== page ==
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Poll / Question..Training your staff.. preferences

Discussion in 'Business Management' started by Geet Faulkner, Nov 18, 2018.

  1. Geet Faulkner

    Geet Faulkner Member

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    Nov 11, 2005
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    I will be expanding our training services and I'm looking for opinions from shop owners.

    If you were going to spend money on training your current employee(s) would you prefer in-house
    or send them off to a location in a "classroom" atmosphere with 5-6 other students?

    If cost is a consideration in house could be at least double the cost...
    how would that factor into your decision?

    Look forward to your replies. - Geet Faulkner
     
    Last edited: Nov 19, 2018
    Tags:
  2. Big Rice Field

    Big Rice Field Electrical/Architectural Sign Designer

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    When it comes to design staff I do not recommend outside training becsue the sign industry is highly specialized and it is cheaper for the design department to do on the job training in design. However, it is up to the newbie to learn the software before entering employemnt. That is what I did.
     
    • Agree Agree x 3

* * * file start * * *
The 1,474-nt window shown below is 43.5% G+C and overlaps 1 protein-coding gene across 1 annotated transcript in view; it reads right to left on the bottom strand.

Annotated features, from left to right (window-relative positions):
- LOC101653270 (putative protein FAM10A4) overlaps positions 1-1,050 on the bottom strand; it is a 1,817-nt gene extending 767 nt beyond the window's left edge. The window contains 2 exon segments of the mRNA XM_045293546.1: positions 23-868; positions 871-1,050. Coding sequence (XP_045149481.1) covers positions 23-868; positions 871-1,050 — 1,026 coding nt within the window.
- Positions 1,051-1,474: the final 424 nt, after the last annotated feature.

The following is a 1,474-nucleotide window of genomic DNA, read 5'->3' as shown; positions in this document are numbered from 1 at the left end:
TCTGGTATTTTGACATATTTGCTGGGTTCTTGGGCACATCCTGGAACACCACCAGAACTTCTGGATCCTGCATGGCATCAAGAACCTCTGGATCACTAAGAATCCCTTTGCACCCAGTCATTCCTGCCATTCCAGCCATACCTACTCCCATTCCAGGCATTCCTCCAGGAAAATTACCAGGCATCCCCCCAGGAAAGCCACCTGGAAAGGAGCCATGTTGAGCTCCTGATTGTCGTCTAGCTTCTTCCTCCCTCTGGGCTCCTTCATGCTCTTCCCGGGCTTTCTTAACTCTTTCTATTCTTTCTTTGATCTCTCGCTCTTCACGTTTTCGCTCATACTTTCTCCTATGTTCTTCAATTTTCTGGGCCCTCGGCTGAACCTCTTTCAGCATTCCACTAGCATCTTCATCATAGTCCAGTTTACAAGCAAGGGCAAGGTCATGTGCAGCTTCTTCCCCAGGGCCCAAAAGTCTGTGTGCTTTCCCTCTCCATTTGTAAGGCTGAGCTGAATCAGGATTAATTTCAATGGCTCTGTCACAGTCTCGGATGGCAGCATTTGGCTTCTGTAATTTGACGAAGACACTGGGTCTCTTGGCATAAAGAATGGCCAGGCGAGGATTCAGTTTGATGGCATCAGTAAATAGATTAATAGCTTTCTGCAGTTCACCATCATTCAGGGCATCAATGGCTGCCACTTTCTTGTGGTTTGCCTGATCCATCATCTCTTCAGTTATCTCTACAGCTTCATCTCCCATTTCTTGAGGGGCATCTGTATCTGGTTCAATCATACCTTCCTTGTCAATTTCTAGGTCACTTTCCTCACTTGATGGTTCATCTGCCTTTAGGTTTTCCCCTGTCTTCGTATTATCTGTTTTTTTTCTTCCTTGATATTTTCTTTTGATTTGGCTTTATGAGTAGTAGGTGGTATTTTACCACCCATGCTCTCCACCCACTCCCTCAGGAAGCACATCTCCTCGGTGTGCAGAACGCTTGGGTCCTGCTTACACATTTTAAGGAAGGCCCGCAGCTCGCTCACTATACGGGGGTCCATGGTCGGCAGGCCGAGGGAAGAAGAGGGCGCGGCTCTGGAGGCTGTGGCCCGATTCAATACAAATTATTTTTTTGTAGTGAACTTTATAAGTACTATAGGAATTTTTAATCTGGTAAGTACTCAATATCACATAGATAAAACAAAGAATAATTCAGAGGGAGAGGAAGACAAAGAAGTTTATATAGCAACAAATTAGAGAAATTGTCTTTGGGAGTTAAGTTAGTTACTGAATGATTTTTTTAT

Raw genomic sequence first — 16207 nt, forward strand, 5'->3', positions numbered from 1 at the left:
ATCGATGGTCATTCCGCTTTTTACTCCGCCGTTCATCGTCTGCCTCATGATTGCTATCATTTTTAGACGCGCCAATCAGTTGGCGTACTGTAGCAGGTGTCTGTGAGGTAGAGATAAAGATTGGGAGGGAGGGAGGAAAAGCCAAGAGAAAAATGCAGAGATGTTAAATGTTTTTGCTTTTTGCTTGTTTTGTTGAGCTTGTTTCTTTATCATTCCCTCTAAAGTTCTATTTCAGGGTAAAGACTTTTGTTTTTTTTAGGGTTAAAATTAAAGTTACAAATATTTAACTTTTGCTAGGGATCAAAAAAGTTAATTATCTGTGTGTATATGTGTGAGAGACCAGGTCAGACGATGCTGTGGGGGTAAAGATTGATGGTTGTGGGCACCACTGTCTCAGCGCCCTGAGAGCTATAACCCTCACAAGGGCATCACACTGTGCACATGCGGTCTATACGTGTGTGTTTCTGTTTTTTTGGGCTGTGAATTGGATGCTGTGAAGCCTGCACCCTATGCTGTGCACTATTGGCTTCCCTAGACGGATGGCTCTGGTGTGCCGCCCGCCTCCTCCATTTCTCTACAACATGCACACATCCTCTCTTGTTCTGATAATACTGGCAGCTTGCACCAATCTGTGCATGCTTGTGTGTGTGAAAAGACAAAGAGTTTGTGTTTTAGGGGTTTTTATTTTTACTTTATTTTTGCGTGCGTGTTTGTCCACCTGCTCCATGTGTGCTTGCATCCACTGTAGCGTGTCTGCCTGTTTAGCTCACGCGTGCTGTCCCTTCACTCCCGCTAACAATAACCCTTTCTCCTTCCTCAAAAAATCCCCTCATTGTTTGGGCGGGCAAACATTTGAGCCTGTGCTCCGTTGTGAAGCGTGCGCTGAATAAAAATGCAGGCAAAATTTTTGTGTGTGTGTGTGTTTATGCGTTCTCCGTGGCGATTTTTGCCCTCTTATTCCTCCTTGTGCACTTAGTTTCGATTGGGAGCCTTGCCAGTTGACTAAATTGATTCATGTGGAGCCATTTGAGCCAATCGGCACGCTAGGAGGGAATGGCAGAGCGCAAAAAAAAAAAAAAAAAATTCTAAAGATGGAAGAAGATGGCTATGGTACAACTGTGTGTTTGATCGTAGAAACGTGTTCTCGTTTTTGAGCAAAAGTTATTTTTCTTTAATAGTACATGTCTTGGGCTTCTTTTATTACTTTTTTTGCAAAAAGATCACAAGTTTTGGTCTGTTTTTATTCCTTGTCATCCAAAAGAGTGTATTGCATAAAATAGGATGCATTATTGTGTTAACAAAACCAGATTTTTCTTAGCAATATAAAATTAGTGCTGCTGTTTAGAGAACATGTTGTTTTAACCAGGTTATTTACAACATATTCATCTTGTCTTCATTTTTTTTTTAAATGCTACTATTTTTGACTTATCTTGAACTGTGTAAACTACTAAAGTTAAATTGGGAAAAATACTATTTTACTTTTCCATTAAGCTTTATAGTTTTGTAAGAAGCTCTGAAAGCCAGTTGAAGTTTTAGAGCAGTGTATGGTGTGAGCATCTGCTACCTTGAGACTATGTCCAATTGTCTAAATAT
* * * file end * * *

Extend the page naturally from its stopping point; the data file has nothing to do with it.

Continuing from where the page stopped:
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  3. myront

    myront CorelDRAW is best

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    OJT works.
     
  4. DerbyCitySignGuy

    DerbyCitySignGuy Very Active Member

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    I have to agree with this. I want a new hire to use our processes. I don't want to send a new employee out to learn something completely different, then have to argue with them about the "best way" AND train them again.

    Every employee we've ever hired (including myself when I started in the industry) has learned by OJT as myront said. It's more like an apprenticeship than something you can learn in a classroom. Just my two cents.
     
    • Like Like x 2
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  5. Jester1167

    Jester1167 Premium Subscriber

    I have a different perspective.

    Outside experience is extremely valuable if you know your sending them to someone who knows what they are doing. I wouldn't send new hires though, they should get on the job training. New employees are unproven and may not even stick around.

    Invest in your best employees as a reward. If you send your best and brightest, they will learn the most and bring back advanced concepts to pass on to your other employees.

    You need to attend trade shows and outside training to make sure your on top of your game so you can incorporate the newest materials, techniques, and tools.

    Otherwise your stuck with "Joe taught us to do it like this" for the next 50 years whether it's right, wrong or an outdated technique..
     
    • Like Like x 1
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  6. rossmosh

    rossmosh Active Member

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    Oct 9, 2014
    New Jersey
    I'd never let someone from the outside train my staff. To me that's crazy talk.

    If I'm training someone with essentially 0 knowledge, I'm going to tell them how I want things done and they're going to follow my system for better or worse.